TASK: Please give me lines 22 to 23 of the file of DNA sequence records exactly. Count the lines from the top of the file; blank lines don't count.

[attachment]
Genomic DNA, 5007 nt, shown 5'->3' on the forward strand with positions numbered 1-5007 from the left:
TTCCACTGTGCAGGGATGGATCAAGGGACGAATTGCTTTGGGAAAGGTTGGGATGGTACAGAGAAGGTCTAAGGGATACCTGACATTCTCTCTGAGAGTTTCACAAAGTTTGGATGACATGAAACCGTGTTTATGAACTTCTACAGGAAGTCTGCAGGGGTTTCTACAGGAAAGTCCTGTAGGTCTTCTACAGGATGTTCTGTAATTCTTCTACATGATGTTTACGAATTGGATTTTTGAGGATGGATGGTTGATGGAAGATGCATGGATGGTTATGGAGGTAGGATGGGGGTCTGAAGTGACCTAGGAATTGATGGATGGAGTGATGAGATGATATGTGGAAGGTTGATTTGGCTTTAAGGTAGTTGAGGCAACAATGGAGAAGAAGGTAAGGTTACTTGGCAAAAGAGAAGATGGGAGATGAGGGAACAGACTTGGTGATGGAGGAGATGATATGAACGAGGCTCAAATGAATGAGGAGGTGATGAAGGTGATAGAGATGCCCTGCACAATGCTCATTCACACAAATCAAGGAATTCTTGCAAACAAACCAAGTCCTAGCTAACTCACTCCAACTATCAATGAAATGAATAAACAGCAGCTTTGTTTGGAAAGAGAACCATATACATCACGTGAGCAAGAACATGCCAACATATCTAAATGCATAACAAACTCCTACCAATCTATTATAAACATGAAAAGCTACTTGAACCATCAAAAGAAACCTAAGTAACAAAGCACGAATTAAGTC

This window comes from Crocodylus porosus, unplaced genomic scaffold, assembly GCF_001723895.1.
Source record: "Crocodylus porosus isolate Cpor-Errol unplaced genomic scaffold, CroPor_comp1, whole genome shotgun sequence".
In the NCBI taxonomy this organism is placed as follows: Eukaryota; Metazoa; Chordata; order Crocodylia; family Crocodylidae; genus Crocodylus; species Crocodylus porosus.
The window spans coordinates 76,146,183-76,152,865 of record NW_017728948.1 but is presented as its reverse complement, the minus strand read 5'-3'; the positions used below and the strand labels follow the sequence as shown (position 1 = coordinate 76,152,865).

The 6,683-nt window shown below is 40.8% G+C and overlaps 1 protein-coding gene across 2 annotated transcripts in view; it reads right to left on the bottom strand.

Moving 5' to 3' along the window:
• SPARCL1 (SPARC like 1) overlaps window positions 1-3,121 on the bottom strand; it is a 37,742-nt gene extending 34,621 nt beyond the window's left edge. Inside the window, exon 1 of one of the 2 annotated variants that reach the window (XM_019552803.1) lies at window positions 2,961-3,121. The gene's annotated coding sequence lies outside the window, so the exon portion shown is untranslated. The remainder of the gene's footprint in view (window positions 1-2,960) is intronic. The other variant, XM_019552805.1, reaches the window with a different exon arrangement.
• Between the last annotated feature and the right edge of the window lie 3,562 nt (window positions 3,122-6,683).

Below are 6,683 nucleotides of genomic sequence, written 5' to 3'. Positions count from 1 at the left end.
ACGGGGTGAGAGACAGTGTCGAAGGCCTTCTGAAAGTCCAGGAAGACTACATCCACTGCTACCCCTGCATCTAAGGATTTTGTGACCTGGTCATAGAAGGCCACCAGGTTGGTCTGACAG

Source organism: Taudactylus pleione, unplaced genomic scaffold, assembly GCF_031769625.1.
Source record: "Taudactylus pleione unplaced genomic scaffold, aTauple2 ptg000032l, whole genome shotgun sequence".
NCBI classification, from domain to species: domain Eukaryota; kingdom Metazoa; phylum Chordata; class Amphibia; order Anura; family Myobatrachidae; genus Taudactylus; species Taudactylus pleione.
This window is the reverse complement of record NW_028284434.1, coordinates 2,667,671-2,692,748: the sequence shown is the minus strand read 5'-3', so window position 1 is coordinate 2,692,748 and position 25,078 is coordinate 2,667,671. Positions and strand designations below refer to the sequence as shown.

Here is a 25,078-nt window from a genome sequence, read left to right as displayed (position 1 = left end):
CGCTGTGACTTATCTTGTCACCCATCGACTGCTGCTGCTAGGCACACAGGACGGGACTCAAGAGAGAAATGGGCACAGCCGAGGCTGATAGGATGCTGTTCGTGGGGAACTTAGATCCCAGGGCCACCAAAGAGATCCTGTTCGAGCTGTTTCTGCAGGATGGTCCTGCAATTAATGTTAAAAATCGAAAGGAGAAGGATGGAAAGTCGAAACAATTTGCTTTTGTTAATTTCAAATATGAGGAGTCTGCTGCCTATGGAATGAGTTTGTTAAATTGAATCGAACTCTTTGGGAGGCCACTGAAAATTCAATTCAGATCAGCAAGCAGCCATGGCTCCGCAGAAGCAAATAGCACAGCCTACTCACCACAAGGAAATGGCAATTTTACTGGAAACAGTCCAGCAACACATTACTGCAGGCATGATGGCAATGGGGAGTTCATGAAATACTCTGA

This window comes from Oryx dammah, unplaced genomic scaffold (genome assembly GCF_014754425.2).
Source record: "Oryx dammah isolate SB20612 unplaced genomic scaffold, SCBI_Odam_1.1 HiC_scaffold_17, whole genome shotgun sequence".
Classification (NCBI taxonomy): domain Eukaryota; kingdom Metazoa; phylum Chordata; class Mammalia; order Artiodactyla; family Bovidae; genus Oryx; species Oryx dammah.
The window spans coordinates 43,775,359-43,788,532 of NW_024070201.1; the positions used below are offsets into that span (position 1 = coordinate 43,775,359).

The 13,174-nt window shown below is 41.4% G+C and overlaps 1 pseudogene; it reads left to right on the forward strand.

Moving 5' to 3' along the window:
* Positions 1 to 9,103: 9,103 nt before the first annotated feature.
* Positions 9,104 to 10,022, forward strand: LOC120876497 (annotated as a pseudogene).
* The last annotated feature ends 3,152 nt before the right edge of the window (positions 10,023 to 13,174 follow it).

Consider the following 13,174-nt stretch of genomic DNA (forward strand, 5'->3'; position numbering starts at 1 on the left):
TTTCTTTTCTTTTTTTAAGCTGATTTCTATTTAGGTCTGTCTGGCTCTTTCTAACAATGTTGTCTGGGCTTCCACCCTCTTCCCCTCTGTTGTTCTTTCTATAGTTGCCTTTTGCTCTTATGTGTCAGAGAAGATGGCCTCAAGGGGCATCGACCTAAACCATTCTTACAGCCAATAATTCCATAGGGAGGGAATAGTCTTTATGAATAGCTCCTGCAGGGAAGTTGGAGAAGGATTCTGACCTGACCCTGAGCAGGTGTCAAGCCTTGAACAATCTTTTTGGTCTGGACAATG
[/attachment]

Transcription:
The window spans coordinates 43,775,359-43,788,532 of NW_024070201.1; the positions used below are offsets into that span (position 1 = coordinate 43,775,359).

The 13,174-nt window shown below is 41.4% G+C and overlaps 1 pseudogene; it reads left to right on the forward strand.